A slew of vendors are expected to announce hardware and software next week at NetWorld+Interop 2000 that will help storage administrators back up, protect and manage their heterogeneous storage-area networks (SAN).
Gadzoox, a startup SAN vendor, will introduce a router that lets users join SCSI storage to Fibre Channel SANs. Ecrix will announce a compact, rack-mounted device network administrators can use to back up data stored on Linux, Windows NT and Unix networks and SANs. And NSI will show off software for Microsoft Cluster Server (MSCS) that protects data by replicating it between remote locations.
Storage requirements are growing exponentially, says The Yankee Group. Sixty-five percent of overall systems spending is allocated for storage, according to a Yankee study.
Limited space is also spurring vendors to design products that can fit in standard equipment racks. "If you combine a rack-mounted set of tape units with a box such as the Crossroads or Gadzoox Fibre-to-SCSI routers, you can build a SAN for Linux, NT or NetWare server clusters in a single rack," says Rob Turk, co-founder of RTist BV, a software development company in Hoevelaken, the Netherlands.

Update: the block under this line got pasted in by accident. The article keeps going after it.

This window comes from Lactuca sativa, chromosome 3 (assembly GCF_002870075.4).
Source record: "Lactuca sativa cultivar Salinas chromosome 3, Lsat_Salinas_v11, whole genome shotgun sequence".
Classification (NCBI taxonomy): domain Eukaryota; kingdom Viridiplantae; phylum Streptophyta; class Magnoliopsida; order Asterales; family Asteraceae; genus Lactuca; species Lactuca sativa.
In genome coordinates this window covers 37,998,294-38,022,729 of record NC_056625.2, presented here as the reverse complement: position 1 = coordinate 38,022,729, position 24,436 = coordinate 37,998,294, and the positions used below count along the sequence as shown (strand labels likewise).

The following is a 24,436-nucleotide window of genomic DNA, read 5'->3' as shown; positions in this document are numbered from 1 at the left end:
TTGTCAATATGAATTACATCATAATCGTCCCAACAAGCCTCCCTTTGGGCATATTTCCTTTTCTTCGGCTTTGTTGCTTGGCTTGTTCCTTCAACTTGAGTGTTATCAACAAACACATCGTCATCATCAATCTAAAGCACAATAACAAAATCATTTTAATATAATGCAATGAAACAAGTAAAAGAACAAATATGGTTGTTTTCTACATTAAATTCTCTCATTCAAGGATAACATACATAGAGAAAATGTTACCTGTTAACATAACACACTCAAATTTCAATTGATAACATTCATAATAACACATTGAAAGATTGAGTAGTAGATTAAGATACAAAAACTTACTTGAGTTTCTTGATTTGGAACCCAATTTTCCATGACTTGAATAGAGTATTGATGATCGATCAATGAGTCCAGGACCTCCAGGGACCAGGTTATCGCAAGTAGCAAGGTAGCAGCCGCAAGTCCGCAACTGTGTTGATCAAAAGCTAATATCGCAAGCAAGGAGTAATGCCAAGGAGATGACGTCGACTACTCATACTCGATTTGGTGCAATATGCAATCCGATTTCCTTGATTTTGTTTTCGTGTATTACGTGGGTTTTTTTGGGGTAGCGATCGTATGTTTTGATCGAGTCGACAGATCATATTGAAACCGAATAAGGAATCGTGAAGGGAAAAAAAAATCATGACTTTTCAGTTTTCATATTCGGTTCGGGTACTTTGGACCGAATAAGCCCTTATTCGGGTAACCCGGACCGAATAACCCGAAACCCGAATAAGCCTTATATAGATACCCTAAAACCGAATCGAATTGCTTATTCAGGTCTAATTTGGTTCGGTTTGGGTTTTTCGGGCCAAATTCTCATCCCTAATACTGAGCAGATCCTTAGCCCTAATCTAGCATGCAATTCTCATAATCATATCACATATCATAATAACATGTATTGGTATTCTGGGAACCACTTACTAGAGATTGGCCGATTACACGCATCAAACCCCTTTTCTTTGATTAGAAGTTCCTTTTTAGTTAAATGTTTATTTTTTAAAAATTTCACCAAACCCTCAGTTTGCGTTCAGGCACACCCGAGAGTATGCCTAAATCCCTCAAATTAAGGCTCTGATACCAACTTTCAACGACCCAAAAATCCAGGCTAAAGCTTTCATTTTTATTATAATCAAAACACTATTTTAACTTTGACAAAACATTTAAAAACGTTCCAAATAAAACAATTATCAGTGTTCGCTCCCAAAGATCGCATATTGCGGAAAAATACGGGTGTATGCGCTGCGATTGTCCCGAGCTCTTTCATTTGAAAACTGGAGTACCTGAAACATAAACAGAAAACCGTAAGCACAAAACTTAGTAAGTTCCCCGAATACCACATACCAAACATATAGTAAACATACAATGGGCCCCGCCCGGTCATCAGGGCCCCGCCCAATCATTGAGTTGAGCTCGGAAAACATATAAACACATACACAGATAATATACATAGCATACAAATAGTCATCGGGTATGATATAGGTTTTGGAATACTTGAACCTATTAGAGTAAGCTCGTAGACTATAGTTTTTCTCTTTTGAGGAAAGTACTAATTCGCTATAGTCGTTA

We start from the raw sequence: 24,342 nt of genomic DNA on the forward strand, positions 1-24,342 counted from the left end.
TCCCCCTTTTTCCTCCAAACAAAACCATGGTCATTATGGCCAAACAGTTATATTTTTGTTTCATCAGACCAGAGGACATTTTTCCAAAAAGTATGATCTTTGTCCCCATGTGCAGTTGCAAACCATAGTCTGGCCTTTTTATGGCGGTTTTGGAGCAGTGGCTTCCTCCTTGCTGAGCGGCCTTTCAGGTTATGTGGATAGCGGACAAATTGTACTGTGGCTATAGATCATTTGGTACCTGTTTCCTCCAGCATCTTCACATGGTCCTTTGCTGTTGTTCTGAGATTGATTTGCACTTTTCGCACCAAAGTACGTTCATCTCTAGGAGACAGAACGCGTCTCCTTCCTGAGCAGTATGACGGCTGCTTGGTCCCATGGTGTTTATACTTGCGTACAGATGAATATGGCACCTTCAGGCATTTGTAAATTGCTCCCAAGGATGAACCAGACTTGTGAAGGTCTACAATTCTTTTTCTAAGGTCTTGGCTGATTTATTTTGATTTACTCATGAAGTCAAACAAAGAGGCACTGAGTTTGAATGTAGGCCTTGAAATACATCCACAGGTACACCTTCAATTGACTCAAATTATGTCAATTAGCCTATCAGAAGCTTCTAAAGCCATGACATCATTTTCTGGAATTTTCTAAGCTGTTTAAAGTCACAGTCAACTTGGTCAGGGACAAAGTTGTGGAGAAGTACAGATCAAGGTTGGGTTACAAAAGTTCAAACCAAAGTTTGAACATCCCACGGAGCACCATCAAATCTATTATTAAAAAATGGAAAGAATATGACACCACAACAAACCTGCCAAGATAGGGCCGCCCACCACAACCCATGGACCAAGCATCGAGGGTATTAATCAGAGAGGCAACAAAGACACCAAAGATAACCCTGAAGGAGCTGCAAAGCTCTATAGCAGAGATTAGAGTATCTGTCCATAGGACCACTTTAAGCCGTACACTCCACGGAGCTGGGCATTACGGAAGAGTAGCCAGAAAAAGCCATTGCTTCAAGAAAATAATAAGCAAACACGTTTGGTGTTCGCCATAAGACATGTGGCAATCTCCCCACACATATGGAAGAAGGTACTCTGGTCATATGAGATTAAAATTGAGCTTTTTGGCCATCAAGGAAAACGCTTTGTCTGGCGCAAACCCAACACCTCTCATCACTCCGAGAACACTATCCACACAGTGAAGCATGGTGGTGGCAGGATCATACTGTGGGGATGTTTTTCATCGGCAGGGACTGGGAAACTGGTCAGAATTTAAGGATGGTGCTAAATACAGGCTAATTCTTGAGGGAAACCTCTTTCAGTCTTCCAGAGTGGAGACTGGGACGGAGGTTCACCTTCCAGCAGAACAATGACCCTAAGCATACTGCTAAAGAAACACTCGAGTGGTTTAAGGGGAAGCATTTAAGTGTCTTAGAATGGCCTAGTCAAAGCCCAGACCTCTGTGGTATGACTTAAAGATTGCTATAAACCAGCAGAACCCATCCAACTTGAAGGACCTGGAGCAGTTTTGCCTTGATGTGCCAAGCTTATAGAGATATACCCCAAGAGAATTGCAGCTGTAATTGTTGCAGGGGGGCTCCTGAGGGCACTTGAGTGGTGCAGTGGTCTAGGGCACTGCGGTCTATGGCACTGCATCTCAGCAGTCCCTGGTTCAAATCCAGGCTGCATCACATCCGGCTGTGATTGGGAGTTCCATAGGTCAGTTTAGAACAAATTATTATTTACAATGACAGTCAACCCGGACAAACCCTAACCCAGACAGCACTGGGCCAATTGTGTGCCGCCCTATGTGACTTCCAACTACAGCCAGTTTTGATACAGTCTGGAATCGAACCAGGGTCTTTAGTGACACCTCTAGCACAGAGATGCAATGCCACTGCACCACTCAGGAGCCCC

Gadzoox' Geminix is a compact router that supports up to two Fibre Channel ports and four SCSI ports, which connect Fibre Channel SANs to SCSI disk and tape systems. The box supports third-party copy, also known as serverless backup, in which back-up traffic is removed from the server and network, freeing them for other operations.
The Geminix operates in conjunction with Windows 2000 and NT, Unix, NetWare and Linux servers, is SNMP-manageable and supports zoning or partitioning of drives by network operating system. It will be available in June for a starting price of $5,500 for one Fibre Channel and two SCSI connections.
Over at Ecrix, the firm's new RakPak consists of two tape drives that take a single slot in a standard rack and can back up more than 130 G bytes of data. It works with backup and recovery software from Veritas, Legato and Computer Associates. The RakPak costs less than $2,600 and is available now.
As for NSI, the company's DoubleTake GeoCluster ensures protected data in another way. The package lets customers build and link MSCS clusters across geographic distances and replicate data from one location to another using IP.
The software provides for fault tolerance in the event of server failure and for increased availability. The GeoCluster software will ship in June for $4,000 per two-node cluster. GeoCluster operates on NT and Win 2000 networks and requires identical servers.